PreSMA/IFG - Basal Ganglia – Cerebellum

Efferent copies are formed in response to the GO command generated by the basal ganglia. These commands are generated by any spontaneous muscle activity of sensory-motor apparatus (visual, audio, skin- tactile, motor, sound, speech motor), for any somatic or visceral suspense.

The basal ganglia are not only generating the GO command, memorize and reproduce it as an efferent copy, preventing afferent information, but it is also causes corresponding neural networks in sensorimotor apparatus of vision, hearing, skin tactile system, motor system. Such neural process is called emulation process which forms neural emulator systems. In fact, it determines the direction and efferent modulation of attention with respect to the matrix of the efference copies. Thus, the basal ganglia are the most important organ of involuntary attention in the midbrain [12].

Blocking begins with control of the prefrontal pre-supplementary motor area (pre-SMA) [13]. Though this field and is a part of the supplementary motor area, but in fact, it is independent. It is not located in the motor area but in the prefrontal area. Its cellular structures are not susceptible to motor signals coming from the muscular-motor system, but the structure associates global spatial incentives eye movements, facial, body, gestures as visual-motor stimuli in the actual 3D scene.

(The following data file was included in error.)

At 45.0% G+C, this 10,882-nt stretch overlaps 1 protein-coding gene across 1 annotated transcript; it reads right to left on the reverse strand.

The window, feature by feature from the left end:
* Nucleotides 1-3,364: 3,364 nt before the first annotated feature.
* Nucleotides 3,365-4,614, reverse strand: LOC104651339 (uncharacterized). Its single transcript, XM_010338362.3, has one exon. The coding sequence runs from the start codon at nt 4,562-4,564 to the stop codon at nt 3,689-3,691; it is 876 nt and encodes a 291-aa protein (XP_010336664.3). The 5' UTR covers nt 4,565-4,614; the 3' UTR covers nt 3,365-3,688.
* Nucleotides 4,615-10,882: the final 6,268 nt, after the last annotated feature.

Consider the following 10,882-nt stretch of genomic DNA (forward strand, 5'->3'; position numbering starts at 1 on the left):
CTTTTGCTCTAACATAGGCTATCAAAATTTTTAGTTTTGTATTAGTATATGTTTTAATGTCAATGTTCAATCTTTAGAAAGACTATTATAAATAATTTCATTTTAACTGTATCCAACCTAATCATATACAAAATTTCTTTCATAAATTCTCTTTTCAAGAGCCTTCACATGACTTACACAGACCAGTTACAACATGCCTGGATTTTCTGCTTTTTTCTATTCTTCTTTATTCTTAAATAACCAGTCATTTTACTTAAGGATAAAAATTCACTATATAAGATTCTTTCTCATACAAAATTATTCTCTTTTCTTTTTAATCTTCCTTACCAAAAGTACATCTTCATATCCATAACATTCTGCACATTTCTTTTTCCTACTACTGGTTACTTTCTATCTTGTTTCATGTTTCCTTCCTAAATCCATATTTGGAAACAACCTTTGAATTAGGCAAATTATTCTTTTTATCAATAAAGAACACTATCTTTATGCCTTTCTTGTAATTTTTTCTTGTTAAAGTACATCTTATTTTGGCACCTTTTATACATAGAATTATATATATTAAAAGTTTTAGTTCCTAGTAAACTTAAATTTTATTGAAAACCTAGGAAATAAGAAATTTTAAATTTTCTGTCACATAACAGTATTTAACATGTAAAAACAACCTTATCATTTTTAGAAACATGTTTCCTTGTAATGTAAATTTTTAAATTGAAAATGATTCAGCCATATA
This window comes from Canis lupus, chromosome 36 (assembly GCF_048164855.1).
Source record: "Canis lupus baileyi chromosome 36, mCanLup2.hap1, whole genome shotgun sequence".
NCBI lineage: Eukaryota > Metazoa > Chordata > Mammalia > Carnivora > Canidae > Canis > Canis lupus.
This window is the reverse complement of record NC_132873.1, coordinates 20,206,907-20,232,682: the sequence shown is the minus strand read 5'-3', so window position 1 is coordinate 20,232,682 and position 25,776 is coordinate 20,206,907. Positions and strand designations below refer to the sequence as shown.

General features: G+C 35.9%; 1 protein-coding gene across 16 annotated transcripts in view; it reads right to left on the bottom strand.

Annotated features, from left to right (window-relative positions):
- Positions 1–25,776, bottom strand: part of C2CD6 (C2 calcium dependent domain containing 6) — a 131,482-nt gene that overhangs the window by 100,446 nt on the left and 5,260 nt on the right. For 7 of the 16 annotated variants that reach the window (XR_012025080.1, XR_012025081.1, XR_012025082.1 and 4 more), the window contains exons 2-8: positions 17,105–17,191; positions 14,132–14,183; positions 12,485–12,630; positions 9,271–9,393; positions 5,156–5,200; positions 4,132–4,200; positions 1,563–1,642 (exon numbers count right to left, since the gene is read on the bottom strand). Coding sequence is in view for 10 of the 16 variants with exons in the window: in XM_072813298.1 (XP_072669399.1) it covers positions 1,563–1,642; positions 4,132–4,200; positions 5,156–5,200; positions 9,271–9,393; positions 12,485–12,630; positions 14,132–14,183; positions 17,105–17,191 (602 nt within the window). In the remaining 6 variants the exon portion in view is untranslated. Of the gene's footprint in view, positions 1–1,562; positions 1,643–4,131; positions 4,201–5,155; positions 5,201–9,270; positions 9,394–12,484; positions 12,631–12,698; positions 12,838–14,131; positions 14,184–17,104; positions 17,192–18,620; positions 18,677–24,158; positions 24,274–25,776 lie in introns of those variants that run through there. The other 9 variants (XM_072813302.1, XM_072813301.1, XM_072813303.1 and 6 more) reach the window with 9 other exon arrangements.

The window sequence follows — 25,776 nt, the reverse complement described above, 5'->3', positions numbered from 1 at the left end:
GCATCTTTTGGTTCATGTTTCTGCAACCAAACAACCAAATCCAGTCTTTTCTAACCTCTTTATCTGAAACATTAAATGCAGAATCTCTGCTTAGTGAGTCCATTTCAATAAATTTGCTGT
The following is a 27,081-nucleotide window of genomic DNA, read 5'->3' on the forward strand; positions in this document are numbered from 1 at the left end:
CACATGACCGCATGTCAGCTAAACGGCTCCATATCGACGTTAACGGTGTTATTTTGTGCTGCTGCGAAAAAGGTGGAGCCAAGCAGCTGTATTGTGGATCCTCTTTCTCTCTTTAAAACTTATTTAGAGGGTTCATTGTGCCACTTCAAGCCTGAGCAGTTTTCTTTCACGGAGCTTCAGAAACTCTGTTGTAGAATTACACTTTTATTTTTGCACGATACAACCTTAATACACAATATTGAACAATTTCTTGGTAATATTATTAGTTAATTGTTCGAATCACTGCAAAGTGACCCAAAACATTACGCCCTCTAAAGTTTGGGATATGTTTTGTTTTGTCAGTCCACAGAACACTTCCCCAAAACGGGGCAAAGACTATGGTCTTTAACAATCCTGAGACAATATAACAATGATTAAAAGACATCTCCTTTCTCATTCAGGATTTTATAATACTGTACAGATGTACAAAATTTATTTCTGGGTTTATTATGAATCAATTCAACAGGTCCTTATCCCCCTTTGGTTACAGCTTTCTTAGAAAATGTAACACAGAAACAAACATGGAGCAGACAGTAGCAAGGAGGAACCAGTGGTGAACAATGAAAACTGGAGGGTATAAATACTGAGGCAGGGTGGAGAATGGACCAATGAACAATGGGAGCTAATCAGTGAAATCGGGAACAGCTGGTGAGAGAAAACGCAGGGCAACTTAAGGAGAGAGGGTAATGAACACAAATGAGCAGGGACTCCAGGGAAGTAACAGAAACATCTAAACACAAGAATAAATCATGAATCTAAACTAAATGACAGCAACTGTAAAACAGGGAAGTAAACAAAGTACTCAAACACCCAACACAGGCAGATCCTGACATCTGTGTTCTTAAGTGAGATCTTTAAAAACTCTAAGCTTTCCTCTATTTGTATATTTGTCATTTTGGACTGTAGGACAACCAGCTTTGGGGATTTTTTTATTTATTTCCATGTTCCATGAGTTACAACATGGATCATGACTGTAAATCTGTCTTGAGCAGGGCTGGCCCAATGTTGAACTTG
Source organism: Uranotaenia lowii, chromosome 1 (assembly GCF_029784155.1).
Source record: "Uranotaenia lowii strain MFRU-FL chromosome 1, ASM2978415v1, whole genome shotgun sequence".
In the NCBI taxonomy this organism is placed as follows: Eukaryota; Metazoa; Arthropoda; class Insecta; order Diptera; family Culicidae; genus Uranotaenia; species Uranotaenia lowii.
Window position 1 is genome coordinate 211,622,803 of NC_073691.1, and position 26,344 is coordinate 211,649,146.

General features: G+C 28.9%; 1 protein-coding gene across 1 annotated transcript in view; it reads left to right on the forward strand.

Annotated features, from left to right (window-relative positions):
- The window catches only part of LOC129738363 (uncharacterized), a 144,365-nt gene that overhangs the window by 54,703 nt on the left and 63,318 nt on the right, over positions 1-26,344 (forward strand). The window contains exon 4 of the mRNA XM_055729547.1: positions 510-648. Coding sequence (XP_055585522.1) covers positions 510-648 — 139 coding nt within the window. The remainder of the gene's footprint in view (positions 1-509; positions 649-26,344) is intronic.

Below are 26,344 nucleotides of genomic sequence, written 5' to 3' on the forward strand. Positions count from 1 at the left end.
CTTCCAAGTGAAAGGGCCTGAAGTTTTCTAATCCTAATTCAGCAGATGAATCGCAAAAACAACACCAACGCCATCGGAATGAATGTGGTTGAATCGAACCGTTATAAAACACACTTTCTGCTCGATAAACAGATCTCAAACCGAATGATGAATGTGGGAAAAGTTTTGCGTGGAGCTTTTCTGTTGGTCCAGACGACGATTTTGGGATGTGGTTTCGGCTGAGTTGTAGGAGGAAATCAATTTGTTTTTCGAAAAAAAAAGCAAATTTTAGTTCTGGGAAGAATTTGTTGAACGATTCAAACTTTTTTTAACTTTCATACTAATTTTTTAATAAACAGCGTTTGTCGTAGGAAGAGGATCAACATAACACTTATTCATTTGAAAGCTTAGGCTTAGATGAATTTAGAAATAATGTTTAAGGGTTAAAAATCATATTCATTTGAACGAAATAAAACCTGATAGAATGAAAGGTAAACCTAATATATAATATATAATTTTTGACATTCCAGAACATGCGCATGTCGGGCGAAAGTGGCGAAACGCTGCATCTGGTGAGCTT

This feature of the area gives a donor chance to influence the visual perception of autistic child exactly with that kind of incentives to generate actual 3D visual-motor association in pre-SMA. It should be emphasized that the result of the association in not visual image of the eyes or the face of the donor in the visual cortex per se, but the spatial orientation.

The pre-SMA in interplay with right Inferior Frontal Gyrus and Subthalamic Nucleus can inhibit afferent motor cortex (SMA), as well as motor commands of the basal ganglia [14]. Such kind of inhibition (stopping actions) a donor can use, by way visual-motor stimulation within on-line regime of an autistic child’s visual perception in the actual 3D scene, to tune the neural network Pre-SMA/IFG - Basal Ganglia – Cerebellum”. Here are brain images of two autistic childs after donor’s tuning of that neural network: child A and child R (Figure 1A and 1B).

Figure 1A

Figure 1B

Figure 1- Brain images of two autistic childs after donor’s tuning of that neural network.